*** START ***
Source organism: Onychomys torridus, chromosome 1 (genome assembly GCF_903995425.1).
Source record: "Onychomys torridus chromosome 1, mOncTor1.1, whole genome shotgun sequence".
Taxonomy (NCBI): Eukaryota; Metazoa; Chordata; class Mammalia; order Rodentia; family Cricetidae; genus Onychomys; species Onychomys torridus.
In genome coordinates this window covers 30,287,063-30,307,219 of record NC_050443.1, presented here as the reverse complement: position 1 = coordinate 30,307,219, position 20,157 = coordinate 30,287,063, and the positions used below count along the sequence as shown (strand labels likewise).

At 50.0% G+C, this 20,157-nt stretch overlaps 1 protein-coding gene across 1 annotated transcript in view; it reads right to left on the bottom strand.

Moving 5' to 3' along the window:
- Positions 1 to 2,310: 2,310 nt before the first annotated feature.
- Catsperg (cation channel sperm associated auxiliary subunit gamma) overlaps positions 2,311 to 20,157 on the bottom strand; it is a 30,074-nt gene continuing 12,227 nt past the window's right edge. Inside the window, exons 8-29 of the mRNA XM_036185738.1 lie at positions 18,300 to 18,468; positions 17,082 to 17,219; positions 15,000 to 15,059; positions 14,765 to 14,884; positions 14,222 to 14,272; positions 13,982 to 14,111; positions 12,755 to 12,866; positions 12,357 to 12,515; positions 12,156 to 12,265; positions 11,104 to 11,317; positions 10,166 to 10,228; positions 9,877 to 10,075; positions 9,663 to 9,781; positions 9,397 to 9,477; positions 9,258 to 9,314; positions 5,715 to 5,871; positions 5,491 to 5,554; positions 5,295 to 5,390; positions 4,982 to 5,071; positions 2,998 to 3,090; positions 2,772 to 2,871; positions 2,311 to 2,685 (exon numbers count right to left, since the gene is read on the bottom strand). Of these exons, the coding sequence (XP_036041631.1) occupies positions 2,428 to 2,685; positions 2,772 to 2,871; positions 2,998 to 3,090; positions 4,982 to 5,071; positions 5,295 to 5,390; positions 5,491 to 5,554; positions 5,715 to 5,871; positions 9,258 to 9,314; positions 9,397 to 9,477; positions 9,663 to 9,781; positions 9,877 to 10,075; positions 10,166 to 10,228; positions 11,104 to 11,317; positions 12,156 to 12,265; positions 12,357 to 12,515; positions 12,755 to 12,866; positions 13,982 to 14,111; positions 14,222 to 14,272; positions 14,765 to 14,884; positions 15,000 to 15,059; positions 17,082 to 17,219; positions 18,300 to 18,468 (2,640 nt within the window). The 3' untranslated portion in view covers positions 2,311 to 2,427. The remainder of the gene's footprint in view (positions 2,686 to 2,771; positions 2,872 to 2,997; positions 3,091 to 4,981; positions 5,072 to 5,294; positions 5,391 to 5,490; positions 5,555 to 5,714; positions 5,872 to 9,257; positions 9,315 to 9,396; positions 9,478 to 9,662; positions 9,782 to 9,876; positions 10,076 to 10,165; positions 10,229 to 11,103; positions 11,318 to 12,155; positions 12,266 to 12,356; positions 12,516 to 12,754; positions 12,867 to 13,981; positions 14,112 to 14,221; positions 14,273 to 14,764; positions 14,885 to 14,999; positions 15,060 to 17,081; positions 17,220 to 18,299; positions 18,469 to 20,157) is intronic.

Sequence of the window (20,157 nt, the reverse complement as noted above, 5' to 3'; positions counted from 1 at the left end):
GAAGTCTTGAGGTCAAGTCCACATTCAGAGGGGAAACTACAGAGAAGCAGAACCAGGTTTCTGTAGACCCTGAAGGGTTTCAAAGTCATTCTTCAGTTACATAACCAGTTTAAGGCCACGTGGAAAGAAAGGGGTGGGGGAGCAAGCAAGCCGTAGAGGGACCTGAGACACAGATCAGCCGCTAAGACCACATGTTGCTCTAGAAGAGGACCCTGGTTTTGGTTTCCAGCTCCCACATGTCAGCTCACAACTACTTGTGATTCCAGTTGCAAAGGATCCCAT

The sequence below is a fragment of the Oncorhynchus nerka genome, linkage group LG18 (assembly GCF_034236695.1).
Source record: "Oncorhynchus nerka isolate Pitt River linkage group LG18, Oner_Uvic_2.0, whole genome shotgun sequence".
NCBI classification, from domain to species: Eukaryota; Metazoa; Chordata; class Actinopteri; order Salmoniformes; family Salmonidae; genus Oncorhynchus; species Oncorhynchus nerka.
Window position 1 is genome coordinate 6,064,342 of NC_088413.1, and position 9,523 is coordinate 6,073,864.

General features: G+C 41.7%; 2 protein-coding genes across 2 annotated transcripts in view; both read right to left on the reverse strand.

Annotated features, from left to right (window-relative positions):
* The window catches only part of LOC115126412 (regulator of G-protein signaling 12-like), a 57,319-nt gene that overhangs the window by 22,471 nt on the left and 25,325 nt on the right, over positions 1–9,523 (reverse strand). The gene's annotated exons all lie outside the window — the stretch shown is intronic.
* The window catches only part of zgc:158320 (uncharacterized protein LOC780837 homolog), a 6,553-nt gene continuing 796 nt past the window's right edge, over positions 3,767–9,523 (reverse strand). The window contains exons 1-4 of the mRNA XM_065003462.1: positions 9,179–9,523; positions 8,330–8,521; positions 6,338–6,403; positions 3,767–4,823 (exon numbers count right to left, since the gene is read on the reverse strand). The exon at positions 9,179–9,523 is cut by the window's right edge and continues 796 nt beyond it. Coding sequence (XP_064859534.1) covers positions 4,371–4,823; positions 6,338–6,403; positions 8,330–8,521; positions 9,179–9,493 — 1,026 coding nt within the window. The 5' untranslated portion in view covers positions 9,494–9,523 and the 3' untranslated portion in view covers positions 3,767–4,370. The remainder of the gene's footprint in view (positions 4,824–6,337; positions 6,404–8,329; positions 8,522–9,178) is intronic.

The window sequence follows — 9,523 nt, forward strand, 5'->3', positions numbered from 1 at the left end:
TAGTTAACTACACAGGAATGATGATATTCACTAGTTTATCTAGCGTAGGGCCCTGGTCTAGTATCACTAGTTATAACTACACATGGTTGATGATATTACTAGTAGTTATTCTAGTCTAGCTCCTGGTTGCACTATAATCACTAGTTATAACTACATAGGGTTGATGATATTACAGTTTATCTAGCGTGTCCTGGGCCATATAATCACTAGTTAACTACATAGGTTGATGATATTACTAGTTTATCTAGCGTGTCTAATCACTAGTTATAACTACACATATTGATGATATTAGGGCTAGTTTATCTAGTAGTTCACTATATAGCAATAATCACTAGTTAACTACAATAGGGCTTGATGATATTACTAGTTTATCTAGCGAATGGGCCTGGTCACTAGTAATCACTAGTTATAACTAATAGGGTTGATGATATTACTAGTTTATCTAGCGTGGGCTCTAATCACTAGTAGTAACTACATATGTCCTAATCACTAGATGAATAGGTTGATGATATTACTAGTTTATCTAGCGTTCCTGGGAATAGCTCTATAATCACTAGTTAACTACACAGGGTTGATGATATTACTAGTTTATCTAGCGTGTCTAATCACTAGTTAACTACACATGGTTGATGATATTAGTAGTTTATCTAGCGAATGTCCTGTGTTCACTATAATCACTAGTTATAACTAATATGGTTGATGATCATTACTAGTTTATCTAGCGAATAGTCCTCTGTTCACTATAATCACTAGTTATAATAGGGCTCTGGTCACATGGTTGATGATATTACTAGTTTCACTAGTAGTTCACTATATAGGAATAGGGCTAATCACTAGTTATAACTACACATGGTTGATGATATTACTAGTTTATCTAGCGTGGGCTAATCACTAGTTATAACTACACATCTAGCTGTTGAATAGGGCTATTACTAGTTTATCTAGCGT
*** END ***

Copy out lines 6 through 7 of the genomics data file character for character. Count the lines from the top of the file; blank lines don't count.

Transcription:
Moving 5' to 3' along the window:
- Positions 1 to 2,310: 2,310 nt before the first annotated feature.